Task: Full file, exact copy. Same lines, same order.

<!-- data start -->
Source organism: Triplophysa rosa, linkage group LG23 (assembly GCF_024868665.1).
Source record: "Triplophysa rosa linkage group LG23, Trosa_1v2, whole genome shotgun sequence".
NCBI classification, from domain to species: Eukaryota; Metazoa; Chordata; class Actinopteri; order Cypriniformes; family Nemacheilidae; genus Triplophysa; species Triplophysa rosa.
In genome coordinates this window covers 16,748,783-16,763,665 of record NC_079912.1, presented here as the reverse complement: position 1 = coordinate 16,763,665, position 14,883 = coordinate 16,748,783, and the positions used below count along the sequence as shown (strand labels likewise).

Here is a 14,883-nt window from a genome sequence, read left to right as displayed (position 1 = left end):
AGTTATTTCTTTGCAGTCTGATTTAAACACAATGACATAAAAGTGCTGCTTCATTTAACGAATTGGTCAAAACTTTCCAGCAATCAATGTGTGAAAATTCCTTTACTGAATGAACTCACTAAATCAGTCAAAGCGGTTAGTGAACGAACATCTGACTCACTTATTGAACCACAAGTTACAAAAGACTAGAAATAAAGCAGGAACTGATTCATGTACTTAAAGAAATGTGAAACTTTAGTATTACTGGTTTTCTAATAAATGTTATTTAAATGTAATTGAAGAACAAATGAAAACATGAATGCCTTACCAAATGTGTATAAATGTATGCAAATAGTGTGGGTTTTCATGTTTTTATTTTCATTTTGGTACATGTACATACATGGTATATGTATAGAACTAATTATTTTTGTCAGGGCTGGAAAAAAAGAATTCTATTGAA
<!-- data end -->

Source organism: Triplophysa rosa, linkage group LG23 (assembly GCF_024868665.1).
Source record: "Triplophysa rosa linkage group LG23, Trosa_1v2, whole genome shotgun sequence".
NCBI classification, from domain to species: Eukaryota; Metazoa; Chordata; class Actinopteri; order Cypriniformes; family Nemacheilidae; genus Triplophysa; species Triplophysa rosa.
In genome coordinates this window covers 16,748,783-16,763,665 of record NC_079912.1, presented here as the reverse complement: position 1 = coordinate 16,763,665, position 14,883 = coordinate 16,748,783, and the positions used below count along the sequence as shown (strand labels likewise).

Here is a 14,883-nt window from a genome sequence, read left to right as displayed (position 1 = left end):
AGTTATTTCTTTGCAGTCTGATTTAAACACAATGACATAAAAGTGCTGCTTCATTTAACGAATTGGTCAAAACTTTCCAGCAATCAATGTGTGAAAATTCCTTTACTGAATGAACTCACTAAATCAGTCAAAGCGGTTAGTGAACGAACATCTGACTCACTTATTGAACCACAAGTTACAAAAGACTAGAAATAAAGCAGGAACTGATTCATGTACTTAAAGAAATGTGAAACTTTAGTATTACTGGTTTTCTAATAAATGTTATTTAAATGTAATTGAAGAACAAATGAAAACATGAATGCCTTACCAAATGTGTATAAATGTATGCAAATAGTGTGGGTTTTCATGTTTTTATTTTCATTTTGGTACATGTACATACATGGTATATGTATAGAACTAATTATTTTTGTCAGGGCTGGAAAAAAAGAATTCTATTGAA